With its fantastic marine biodiversity and healthy reefs, Anilao is regarded as one of the best dive destinations in Asia particularly for macro-lovers and muck diving enthusiasts. With it’s easy access from Manila, divers can head down for a long-weekend or book an extended stay to fully appreciate the incredible critters that have made this destination so famous.
Anilao has developed a well-deserved reputation for being the type of destination where guests can see pretty much every critter on their wish list! Rare species of shrimps, crabs, frogfish, scorpionfish, pipefish, seahorse, and octopus are all seen regularly, and the dive guides have become expert at leading guests to the right spot at the right time.
On top of all the muck sites to choose from there are also some very healthy reefs with an abundance of hard and soft corals - perfect for gorgeous wide angle photography. To add a bit of variety, day trips to nearby Verde Island are also possible, but most people stay focused on macro and critter spotting.
Like much of the rest of the Philippines, diving in Anilao is from local open boats, called bangkas. These boats can be hired by visiting groups along with freelance guides with the knowledge and experience to find the rare species - giving guests the best possible chances to find all the critters on their wishlist. In many other locations, night dives are often regarded as optional but in Anilao they are almost seen as compulsory – in the darkness, Anilao comes to life with the unexpected and unique always a possibility.
Hidden away at the foot of Mt Talinis are the volcanic black sand beaches of Dauin. With such stunning topside scenery, visitors might be forgiven for staying on dry land, but they would be missing out on exploring one of Asia’s muck diving gems. Dauin's fascinating inhabitants rival those of the muck diving meccas of Lembeh and Anilao, and as such, this beautiful destination makes a perfect, quiet coastal retreat for macro lovers.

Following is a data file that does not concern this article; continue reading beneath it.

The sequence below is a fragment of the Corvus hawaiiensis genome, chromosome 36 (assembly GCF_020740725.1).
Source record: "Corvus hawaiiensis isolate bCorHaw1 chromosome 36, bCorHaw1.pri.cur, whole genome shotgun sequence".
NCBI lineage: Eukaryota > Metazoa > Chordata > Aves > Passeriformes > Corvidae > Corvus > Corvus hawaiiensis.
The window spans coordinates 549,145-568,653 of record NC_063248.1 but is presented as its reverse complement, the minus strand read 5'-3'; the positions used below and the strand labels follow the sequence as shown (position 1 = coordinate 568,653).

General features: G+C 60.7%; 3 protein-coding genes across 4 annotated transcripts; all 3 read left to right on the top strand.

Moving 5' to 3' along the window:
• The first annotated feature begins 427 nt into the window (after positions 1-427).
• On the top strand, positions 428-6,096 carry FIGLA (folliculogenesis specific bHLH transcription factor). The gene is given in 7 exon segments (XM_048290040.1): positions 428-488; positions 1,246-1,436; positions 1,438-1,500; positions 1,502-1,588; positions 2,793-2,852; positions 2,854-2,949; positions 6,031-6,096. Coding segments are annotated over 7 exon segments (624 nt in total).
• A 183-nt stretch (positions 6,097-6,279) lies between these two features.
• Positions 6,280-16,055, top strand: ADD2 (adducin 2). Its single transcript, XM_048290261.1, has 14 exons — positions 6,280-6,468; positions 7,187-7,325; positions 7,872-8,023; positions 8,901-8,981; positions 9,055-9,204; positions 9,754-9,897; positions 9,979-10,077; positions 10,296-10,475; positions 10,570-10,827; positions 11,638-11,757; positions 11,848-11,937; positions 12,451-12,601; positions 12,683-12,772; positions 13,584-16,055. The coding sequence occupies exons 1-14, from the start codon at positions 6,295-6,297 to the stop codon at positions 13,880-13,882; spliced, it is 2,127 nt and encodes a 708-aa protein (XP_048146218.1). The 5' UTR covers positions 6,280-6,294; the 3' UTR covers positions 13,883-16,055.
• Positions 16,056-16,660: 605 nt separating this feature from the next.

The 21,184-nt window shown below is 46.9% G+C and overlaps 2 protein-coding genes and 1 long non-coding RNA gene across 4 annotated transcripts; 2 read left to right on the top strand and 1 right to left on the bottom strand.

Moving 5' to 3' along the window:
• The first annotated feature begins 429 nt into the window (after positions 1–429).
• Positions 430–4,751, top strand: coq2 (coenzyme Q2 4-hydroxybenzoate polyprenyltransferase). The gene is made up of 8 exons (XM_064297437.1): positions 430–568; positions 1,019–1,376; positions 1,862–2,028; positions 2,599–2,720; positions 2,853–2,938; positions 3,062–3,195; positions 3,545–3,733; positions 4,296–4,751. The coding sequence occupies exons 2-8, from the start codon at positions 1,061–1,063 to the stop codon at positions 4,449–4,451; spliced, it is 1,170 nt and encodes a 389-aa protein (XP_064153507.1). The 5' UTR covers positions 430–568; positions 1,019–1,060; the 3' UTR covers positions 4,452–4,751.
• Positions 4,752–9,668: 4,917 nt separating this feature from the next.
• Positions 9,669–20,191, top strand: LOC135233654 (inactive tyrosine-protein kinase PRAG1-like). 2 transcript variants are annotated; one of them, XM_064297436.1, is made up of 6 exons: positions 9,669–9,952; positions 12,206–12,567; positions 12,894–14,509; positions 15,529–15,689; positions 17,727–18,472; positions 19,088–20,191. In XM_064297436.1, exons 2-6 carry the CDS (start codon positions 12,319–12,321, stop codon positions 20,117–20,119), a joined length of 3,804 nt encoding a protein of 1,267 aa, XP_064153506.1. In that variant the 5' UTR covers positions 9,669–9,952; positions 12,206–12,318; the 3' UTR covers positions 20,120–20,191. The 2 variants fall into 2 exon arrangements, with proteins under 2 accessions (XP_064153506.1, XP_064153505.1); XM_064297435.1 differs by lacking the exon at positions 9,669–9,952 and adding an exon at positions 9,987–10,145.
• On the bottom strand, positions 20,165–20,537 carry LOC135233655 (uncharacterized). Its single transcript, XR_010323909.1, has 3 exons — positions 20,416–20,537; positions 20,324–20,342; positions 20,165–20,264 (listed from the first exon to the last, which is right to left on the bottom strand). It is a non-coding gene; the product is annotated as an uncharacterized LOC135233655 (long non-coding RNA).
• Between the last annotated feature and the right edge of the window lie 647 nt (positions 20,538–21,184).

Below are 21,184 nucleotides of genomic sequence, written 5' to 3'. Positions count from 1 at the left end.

Dauin and Dumaguete have recently gained a reputation amongst critter-loving enthusiasts for their amazing biodiversity. From yawning frogfish and camouflaged ghostpipefish, to mating flambuoyant cuttlefish and hunting coconut octopuses, Dauin’s gently sloping sand plains, dotted with coral patches, are home to plenty of rare species. Other critter highlights include thorny and pygmy seahorses, exotic nudibranchs and flatworms, velvet ghostpipefish, Ambon scorpionfish and mating mandarinfish.
If that's not enough, nearby Apo island, surrounded by coral walls and bustling reefs, makes a great day trip and perfect complement to the muck-diving that so regularly steals the show. Just a 30 minute ride on a traditional Filipino banca, divers visiting Apo Island can see large schools of jacks, plenty of turtles and the occasional roaming pelagic, a testament to the conservation efforts that have protected these reefs for so long. And keep an eye out for the volcanic gases bubbling up through the sand - it is not every day you can say you have dived in a geothermal vent.
Perched on the edge of the Celebes Sea, Mabul Island is perfect for those keen to explore Sipadan’s incredible marine life, but also offers some amazing ‘muck’ diving in its own right. The fringing reefs, coral bommies and sand patches of the surrounding area provide the perfect habitat for an eclectic array of 'muck' critters, reef fish and more, making this area one of Asia's best all-round dive destinations.
The diving around Mabul and Kapalai is about diversity and interesting critters, rather than great visibility and big fish and although there are some interesting reefs, they are not a patch on those of Sipadan nearby. The mix of different habitats around Mabul and Kapalai means a great diversity of life and as a result, the islands have become well known amongst divers hunting for unusual species and ‘macro’ critters.